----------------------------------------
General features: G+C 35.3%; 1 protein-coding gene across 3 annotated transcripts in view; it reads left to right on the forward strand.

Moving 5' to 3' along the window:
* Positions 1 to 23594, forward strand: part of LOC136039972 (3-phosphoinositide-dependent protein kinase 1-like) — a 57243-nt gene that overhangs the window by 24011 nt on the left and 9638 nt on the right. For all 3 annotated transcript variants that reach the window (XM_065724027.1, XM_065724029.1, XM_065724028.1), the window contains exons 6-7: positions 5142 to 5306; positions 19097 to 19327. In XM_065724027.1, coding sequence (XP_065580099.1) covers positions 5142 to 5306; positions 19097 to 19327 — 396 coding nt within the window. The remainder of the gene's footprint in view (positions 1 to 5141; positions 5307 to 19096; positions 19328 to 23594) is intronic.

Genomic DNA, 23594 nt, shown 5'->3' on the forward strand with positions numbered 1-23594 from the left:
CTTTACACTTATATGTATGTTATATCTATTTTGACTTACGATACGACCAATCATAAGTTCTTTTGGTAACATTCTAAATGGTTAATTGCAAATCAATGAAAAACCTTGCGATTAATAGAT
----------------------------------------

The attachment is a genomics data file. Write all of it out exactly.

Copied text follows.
General features: G+C 35.3%; 1 protein-coding gene across 3 annotated transcripts in view; it reads left to right on the forward strand.

Moving 5' to 3' along the window:
* Positions 1 to 23594, forward strand: part of LOC136039972 (3-phosphoinositide-dependent protein kinase 1-like) — a 57243-nt gene that overhangs the window by 24011 nt on the left and 9638 nt on the right. For all 3 annotated transcript variants that reach the window (XM_065724027.1, XM_065724029.1, XM_065724028.1), the window contains exons 6-7: positions 5142 to 5306; positions 19097 to 19327. In XM_065724027.1, coding sequence (XP_065580099.1) covers positions 5142 to 5306; positions 19097 to 19327 — 396 coding nt within the window. The remainder of the gene's footprint in view (positions 1 to 5141; positions 5307 to 19096; positions 19328 to 23594) is intronic.

Genomic DNA, 23594 nt, shown 5'->3' on the forward strand with positions numbered 1-23594 from the left:
CTTTACACTTATATGTATGTTATATCTATTTTGACTTACGATACGACCAATCATAAGTTCTTTTGGTAACATTCTAAATGGTTAATTGCAAATCAATGAAAAACCTTGCGATTAATAGAT